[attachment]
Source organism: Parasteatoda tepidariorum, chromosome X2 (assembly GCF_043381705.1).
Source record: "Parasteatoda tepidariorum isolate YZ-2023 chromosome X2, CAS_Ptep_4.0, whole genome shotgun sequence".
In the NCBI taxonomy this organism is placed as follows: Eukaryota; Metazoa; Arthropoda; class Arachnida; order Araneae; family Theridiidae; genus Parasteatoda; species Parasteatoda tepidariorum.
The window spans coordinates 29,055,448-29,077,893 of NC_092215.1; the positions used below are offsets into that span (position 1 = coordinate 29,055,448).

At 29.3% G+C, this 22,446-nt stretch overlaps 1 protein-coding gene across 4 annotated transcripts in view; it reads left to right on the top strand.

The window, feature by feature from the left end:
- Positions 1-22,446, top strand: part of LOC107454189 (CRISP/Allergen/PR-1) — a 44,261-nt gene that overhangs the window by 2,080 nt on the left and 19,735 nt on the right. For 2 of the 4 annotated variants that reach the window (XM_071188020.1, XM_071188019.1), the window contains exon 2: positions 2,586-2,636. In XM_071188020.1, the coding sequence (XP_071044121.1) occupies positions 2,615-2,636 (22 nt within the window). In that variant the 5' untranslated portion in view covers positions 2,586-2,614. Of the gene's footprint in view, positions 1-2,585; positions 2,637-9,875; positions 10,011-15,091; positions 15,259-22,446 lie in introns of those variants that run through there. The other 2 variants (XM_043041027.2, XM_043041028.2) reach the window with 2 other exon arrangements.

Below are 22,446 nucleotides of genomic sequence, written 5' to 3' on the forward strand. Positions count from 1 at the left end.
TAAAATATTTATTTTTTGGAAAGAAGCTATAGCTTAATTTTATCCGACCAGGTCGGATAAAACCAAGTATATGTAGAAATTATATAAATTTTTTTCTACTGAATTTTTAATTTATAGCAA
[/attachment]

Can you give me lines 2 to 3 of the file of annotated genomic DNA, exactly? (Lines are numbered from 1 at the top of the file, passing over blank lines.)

Source record: "Parasteatoda tepidariorum isolate YZ-2023 chromosome X2, CAS_Ptep_4.0, whole genome shotgun sequence".
In the NCBI taxonomy this organism is placed as follows: Eukaryota; Metazoa; Arthropoda; class Arachnida; order Araneae; family Theridiidae; genus Parasteatoda; species Parasteatoda tepidariorum.